Modelling agricultural expansion in Kenya's Eastern Arc Mountains biodiversity hotspot
The Taita Hills are the northernmost part of the Eastern Arc Mountains of Kenya and Tanzania, which is one of the most important regions for biological conservation in the world. The indigenous cloud forests in this area have suffered substantial degradation for several centuries due to agricultural expansion. In the Taita Hills, currently only 1% of the original forested area remains preserved. In order to create effective policies to preserve the natural resources and biodiversity of the Eastern Arc Mountains it is crucial to understand the causes and interactions involved in the landscape changes in the most degraded areas. The research presented here aimed to understand the role of landscape attributes and infrastructure components as driving forces of agricultural expansion in the Taita Hills. Geospatial technology tools and a landscape dynamic simulation model were integrated to identify and evaluate the driving forces of agricultural expansion and simulate future landscape scenarios. The results indicate that, if current trends persist, agricultural areas will occupy roughly 60% of the study area by 2030. Agricultural expansion will likely take place predominantly in lowlands and foothills throughout the next 20Â years, increasing the spatial dependence on distance to rivers and other water bodies. The main factors driving the spatial distribution of new croplands were the distance to markets, proximity to already established agricultural areas and distance to roads. Other driving forces of the agricultural expansion, as well as their implications for natural resources conservation, are discussed. Further studies are necessary to integrate the effects of population pressure and climate change on the sustainability and characteristics of local agricultural systems.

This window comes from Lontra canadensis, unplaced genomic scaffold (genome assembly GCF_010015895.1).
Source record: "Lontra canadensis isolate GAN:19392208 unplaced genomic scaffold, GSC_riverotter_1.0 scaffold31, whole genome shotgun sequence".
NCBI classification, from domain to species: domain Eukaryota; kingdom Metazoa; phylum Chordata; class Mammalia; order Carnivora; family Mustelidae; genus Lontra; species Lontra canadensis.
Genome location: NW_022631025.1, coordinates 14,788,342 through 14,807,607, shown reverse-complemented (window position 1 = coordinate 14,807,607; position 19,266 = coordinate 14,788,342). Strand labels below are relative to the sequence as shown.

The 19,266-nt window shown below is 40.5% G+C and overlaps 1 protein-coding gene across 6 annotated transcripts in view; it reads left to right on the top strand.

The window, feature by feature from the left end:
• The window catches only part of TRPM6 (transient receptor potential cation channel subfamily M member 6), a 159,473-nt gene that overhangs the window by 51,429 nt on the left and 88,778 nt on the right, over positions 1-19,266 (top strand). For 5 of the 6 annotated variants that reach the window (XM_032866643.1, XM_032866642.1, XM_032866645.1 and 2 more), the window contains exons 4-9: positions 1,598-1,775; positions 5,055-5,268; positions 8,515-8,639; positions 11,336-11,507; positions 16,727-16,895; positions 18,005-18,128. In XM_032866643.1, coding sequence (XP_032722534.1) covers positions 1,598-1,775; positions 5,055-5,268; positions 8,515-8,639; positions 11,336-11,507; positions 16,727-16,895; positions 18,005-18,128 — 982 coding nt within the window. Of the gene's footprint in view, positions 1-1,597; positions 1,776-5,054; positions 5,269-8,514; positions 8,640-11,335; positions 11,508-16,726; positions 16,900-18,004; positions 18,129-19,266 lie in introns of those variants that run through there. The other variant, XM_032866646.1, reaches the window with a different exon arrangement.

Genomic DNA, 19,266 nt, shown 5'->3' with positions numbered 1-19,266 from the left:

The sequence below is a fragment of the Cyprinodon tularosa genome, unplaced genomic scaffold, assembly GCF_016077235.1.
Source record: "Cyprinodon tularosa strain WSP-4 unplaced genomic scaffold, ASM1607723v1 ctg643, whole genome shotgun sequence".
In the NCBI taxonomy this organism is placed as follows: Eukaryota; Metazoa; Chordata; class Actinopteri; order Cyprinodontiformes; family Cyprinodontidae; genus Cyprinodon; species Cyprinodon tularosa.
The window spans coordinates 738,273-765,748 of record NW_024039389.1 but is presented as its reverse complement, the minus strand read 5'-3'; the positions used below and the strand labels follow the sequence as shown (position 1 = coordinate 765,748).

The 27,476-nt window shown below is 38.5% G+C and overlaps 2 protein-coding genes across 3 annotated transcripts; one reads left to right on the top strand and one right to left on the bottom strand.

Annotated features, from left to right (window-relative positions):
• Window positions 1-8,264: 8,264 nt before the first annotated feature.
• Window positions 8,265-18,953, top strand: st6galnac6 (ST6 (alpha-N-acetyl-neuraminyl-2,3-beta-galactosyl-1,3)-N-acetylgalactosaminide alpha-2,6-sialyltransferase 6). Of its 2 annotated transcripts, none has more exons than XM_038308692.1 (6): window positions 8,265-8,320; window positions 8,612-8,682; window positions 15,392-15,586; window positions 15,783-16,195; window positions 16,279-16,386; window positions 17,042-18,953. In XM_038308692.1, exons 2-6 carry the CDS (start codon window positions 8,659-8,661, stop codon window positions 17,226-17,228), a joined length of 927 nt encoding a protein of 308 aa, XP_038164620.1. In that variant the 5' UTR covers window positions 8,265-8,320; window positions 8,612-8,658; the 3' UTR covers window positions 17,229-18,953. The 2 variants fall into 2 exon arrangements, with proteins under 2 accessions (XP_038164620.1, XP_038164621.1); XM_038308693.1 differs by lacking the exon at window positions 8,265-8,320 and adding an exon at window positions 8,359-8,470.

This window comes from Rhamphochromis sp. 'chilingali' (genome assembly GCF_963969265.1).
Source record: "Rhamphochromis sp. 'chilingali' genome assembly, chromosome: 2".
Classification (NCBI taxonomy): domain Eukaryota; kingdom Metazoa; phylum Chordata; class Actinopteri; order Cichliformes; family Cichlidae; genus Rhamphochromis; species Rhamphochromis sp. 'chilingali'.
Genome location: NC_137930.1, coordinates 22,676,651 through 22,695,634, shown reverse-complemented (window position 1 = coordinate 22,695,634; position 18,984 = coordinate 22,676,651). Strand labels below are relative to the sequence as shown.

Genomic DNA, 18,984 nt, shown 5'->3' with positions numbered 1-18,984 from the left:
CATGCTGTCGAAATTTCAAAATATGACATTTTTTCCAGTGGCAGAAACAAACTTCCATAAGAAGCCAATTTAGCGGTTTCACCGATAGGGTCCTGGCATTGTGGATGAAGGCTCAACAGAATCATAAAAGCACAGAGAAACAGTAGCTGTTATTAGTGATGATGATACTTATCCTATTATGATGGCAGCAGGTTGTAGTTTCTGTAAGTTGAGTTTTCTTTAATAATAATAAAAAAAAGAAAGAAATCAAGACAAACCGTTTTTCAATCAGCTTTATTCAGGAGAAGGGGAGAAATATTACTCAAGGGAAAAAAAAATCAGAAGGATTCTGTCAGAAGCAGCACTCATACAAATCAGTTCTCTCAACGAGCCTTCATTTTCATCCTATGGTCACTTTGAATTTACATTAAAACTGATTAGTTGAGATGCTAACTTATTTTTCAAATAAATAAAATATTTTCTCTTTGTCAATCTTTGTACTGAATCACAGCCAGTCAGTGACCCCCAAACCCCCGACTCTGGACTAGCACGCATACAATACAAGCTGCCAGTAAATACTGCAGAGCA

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- Washington-Ottombre, C. & Pijanowski, B. & Campbell, D. & Olson, J. & Maitima, J. & Musili, A. & Kibaki, T. & Kaburu, H. & Hayombe, P. & Owango, E. & Irigia, B. & Gichere, S. & Mwangi, A., 2010. "Using a role-playing game to inform the development of land-use models for the study of a complex socio-ecological system," Agricultural Systems, Elsevier, vol. 103(3), pages 117-126, March.
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